• 14:45

    Afternoon refreshments and networking break sponsored by DLA Piper

  • 15:00

    Panel Discussion: How Lenders' Renewables Strategies are Evolving

    Despite some reluctance, the most active renewables lenders across Europe have gained experience in lending to zero-subsidy projects in recent years. Spain's first subsidy-free wind farm Goya secured EUR 170m long-term debt from a consortium of Spanish banks and the EIB and most Nordic corporate PPA-backed deals have either project finance or bonds in place. Though lenders' approach to financing the new pipeline of clean energy projects – and their appetite for risk – vary greatly. In this panel, panellists will discuss how the role of lenders in the renewables market is evolving. 

    • What are the main opportunities you're seeing as a lender in the shift towards subsidy-free renewables?
    • What are some key challenges you've faced when financing or considering financing zero-subsidy projects?
    • PPAs vs merchant – the lenders perspective. 
    • Is the long-term expectation that less senior debt will be available for renewables projects? Or can projects be structured and de-risked sufficiently on a merchant basis?  
    Jing Liu
    Jing Liu
    Director – Sector Lead of Power & Utilities, Global Structure Finance – EMEA, SMBC
  • 15:45

    Panel Discussion: The Middle East - is the Region’s Renewables Enthusiasm Built On Firm Enough Foundations?

    The drive to diversify the Middle East’s sources of energy has long been expected to provide a new pipeline of renewables deals. This year could almost be said to have been the region’s “Big Bang” for solar, wind and other projects. At the start of the year, Saudi Arabia set plans to install no less than 58.7 GW of renewable power generating capacity by 2030 with 60 prequalified bidders announced for the 1.5 GW second round of the country’s solar IPP scheme. In the United Arab Emirates, Abu Dhabi received expressions of interest for the 2 GW Al-Dhafra project, which at 2 GW is the world’s largest single-site PV project. Kuwait’s National Petroleum Company is tendering the 1 GW PV solar scheme. Along with Dubai starting the 900MW fifth phase of its Mohammed bin Rashid solar park.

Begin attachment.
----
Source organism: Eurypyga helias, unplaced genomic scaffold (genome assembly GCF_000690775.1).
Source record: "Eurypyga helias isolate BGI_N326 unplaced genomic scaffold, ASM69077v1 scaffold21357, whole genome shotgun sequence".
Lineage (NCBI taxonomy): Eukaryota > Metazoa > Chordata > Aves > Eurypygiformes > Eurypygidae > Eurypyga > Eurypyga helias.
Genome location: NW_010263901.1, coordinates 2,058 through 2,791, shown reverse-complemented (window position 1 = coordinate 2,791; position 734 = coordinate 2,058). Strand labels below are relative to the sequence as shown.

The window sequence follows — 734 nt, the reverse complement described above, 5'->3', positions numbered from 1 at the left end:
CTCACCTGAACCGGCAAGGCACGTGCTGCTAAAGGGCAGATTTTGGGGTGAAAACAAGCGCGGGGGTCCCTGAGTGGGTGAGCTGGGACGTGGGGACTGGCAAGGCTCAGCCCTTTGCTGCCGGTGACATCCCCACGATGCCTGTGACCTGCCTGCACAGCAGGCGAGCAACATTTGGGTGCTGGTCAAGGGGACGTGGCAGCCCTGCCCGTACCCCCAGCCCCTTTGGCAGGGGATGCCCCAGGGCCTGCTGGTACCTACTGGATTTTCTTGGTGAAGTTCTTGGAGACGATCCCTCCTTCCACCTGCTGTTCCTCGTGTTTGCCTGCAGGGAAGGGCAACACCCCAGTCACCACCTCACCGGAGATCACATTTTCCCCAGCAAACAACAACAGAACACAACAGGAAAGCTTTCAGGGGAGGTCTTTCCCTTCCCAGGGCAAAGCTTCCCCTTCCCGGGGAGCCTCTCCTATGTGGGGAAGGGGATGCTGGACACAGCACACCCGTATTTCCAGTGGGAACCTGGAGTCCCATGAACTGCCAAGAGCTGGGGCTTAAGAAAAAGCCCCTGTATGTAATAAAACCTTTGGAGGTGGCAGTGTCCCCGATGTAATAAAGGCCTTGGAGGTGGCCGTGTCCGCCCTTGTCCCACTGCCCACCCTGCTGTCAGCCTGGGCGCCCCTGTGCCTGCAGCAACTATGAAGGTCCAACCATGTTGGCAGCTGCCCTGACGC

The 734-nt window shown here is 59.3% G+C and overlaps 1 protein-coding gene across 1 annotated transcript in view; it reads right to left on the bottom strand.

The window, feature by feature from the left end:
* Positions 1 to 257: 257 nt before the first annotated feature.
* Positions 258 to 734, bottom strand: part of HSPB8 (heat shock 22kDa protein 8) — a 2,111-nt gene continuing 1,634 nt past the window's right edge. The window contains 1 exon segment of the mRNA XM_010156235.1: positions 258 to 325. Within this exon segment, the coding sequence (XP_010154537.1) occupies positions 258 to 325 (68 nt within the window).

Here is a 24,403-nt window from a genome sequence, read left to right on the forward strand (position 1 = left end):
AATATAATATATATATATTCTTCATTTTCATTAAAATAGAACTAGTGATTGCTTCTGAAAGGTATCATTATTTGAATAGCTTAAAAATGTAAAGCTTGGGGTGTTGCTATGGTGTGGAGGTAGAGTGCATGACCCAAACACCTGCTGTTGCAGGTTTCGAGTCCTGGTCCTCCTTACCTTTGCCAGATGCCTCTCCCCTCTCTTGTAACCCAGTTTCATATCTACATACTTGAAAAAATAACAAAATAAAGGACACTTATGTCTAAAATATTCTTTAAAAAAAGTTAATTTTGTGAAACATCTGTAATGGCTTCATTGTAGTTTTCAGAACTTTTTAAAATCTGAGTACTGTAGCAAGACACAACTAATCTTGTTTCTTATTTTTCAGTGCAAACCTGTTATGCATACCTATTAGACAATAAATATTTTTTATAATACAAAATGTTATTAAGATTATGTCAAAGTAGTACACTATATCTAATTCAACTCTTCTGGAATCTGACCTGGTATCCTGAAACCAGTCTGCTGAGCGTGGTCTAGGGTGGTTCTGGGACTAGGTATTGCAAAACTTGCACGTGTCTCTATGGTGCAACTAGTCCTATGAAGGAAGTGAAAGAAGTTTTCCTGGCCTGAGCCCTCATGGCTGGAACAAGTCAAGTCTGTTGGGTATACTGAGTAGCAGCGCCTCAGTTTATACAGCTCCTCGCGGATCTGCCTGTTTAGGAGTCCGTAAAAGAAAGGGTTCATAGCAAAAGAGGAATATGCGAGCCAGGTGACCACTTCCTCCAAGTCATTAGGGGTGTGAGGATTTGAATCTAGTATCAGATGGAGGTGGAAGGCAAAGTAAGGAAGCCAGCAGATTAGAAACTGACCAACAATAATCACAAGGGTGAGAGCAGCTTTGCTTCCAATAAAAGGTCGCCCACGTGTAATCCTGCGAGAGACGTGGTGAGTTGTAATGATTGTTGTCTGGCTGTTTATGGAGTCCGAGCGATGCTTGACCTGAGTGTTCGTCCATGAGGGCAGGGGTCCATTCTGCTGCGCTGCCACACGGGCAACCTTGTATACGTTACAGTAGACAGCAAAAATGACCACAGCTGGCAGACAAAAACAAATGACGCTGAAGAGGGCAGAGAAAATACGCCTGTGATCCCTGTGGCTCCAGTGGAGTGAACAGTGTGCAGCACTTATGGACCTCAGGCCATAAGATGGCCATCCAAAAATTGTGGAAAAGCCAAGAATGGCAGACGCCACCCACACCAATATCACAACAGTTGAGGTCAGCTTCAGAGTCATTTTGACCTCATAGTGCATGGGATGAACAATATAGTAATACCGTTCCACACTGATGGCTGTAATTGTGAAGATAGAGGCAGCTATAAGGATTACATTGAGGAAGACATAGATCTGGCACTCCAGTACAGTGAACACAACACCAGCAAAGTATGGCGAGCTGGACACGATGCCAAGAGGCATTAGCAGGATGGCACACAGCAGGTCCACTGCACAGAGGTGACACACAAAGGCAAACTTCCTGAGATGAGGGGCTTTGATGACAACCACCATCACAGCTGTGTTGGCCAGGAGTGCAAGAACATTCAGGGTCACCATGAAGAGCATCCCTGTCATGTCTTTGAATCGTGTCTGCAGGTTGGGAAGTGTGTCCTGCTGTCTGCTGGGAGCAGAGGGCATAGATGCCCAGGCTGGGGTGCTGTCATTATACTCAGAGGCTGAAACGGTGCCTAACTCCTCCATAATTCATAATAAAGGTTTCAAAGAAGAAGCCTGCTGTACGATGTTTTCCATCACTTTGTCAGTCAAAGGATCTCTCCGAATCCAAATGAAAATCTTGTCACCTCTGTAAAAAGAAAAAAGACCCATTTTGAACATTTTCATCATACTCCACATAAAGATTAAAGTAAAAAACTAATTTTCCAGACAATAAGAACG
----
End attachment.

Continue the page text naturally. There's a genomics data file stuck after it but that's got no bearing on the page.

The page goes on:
Though the dash to get a slice of this potentially huge and lucrative market takes place against an international political background, which while never less than challenging, has in recent years become a great deal more fraught. The scale of the programmes which have been proposed and the tight time frame for their completion, should also give all participants pause. 

    Listen to a panel of procurers, investors in the region’s renewables and risk experts set out the challenges and the opportunities the region presents:

    • To what extent are the region’s renewables plans achievable and has an investment environment been created that will attract the necessary backing?
    • What are the structuring challenges specific to the region when securing funding for renewables projects?
    • Are the region’s low tariffs sustainable?
    • How does the dominance of local players affect opportunities to invest in the region’s projects?
    • How should political development both with and without the region be factored into these deals?
  • 16:30

    Close of Conference and Cocktail Reception Sponsored By DLA Piper